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  • How Sex Education Helped Me Deconstruct Religion
    Some people felt so offended when I invited them to my sexual health events that they sent me long messages about why they would never attend or buy products like these. Then I got a message from Micaela, whose house I used to go to for a small group with our church. She specifically said she wanted to take me out to coffee out of concern for my spiritual well-being. I chose not to respond to her. I felt confused and overwhelmed. I didn’t want to deal with confrontation from Christians who wanted to push their agenda on me. I felt I didn’t have good answers to give them in return. In many ways, I felt like I didn’t know what I was doing, and perhaps I was wrong! Yet when I wondered if I was wrong, living in sin because of my new job, I went back to my chosen purpose in doing this work.
  • Karma is… My First Summer in Long Beach
    The way I look at it, when I was 11 years old, my parents relocated our family from the Bay Area to a place called Coeur d’Alene, Idaho. They told me specifically the two reasons we moved: too much traffic and too much family. My parents didn’t like their families. Although they never outright said those words to me, I sure felt that energy and listened to how they all talked to each other and about each other. Gossip runs rampant in those circles, which I found fascinating as a little girl.
  • Body Confidence for the Deconstructing Christian Woman
    I feel grateful to be with a partner who sees past my perceived flaws and only sees a woman he finds endlessly attractive. His obsession with my body and all her parts played a big role in finding my body confidence as a deconstructing Christian woman. So many times, I would quiz him late at night, asking him questions like, “So, you think I’m sexy like this?” Then I would stand in front of him and squish all my belly rolls together and jiggle them around. Or I would stand in front of my mirror, butt-ass naked, and ask him what he finds attractive about my body. The words he game me became my mantras.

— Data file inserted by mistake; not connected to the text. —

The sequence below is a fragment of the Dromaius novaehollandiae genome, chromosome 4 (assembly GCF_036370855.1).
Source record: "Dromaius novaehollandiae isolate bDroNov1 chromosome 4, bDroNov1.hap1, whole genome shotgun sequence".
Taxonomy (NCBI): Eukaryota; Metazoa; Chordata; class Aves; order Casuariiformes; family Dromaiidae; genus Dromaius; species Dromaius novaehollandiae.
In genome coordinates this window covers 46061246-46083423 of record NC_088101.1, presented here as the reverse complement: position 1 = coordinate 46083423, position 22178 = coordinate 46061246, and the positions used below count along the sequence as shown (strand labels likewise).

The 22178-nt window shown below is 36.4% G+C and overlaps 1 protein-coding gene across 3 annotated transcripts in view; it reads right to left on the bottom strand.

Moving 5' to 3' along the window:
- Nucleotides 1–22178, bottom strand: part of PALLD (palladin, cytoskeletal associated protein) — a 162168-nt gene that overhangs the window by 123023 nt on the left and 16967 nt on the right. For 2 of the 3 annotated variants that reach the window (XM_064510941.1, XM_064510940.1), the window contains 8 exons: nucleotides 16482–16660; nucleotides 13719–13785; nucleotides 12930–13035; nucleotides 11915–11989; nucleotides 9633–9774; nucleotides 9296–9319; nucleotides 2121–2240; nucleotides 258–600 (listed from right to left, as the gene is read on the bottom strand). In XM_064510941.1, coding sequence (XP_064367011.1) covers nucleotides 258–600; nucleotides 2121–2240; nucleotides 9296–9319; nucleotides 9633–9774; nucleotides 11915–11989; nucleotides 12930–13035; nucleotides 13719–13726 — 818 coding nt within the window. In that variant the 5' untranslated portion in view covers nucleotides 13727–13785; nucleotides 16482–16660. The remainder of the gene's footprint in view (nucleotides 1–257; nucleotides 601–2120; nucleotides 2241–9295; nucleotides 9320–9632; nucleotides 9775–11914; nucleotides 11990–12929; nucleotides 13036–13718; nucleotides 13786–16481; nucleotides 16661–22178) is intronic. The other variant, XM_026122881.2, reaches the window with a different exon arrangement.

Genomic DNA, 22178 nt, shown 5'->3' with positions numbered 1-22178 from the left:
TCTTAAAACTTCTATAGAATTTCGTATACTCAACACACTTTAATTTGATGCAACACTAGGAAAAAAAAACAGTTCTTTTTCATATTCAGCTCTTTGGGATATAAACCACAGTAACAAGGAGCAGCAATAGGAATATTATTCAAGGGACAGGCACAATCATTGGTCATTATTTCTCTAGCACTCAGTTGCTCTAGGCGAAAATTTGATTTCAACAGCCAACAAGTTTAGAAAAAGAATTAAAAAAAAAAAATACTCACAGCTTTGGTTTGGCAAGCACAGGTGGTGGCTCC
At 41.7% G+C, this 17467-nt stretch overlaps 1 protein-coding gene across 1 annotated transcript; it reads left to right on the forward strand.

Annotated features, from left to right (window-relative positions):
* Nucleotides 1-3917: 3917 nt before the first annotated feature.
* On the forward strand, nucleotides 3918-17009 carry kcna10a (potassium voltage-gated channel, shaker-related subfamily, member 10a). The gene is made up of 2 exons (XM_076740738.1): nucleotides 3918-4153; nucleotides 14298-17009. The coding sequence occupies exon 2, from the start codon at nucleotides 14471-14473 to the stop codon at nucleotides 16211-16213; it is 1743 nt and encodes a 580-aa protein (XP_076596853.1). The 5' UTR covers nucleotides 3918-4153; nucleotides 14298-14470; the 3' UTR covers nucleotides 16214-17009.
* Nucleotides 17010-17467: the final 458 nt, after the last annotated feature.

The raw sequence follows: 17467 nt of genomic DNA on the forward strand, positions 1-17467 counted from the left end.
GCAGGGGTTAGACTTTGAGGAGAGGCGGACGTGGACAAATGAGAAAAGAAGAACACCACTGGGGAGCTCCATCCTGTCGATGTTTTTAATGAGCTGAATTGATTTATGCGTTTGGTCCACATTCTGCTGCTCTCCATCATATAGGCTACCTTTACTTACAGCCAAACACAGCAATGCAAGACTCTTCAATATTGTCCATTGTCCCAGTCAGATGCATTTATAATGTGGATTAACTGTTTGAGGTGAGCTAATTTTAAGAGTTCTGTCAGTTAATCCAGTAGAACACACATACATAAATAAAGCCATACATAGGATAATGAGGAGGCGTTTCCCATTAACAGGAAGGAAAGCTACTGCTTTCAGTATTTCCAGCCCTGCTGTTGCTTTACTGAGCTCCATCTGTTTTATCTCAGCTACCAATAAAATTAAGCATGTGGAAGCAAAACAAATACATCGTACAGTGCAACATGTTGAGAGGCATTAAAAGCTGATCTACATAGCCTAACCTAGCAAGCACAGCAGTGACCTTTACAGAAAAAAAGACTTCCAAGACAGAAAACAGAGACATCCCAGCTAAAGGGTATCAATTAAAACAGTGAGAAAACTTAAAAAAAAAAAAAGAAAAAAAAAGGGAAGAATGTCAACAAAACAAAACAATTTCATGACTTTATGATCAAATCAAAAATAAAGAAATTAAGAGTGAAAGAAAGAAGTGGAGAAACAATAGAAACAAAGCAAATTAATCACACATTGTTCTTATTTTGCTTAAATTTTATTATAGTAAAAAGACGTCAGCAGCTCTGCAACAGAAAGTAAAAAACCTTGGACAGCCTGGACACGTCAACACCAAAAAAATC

• Karma is… Body Shame in Christianity
    He made me feel like something was wrong with me. You know the saying, “Actions speak louder than words.” My pastor’s actions told me that my body was problematic. Therefore, I must be problematic. All because of his own discomfort with the female body. Now, the Christians who stumble into my little space of the internet might feel totally defensive about how they also hug (or don’t hug) the women in their lives. They likely read my little story above and believe my pastor to be totally respectful and loving in a way to protect himself and me. But let’s be honest, folks, it’s really about self-preservation. Had my pastor thought with love first, the love of Jesus he preaches about, I would have felt love. Instead, I felt the body shame in Christianity that I’ve known my entire life.
  • Escaping the Male Gaze: How the Church Body Shames
    As a teenager, I had this dichotomy of embracing my sexy body and hiding it away when appropriate, like at youth group camp. I didn’t understand silly rules like girls being required to wear a one-piece bathing suit or a big t shirt over a bathing suit that showed a belly button and cleavage. What was so different about the water at youth group camp than the water at the lake where I could wear my bikini and get a good tan? I suppose the purpose is to teach modesty. But that’s not what it teaches. It teaches shame, and it teaches lust. For us girls, we learned our bodies cause sin and therefore we should dress a certain way. That is shame. The boys, on the other hand, learned they are helpless to their wandering eyes and therefore must control the situation.
  • Karma is… Body Image Struggles
    Now, my mom didn’t mean any harm—although the outcome resulted in years of body image struggles for me. Food has always been a trigger for her, a battle I’ve watched her fight my entire life. A few years after my parents moved us from California to Idaho, she discovered a fad diet called PRISM. If I remember correctly, it was a Christian-based eating program that involved cutting out all sugar for a period of time, then slowly reintroducing healthy sugars. My mom experienced momentary success with this program. At the time, I was about 16 and already obsessed with the idea that I looked too fat for boys to find me attractive. Since my mom hosted the PRISM meetings, I joined in easily at her invitation. Although I probably shared my mom’s binder, I diligently followed all the no-sugar rules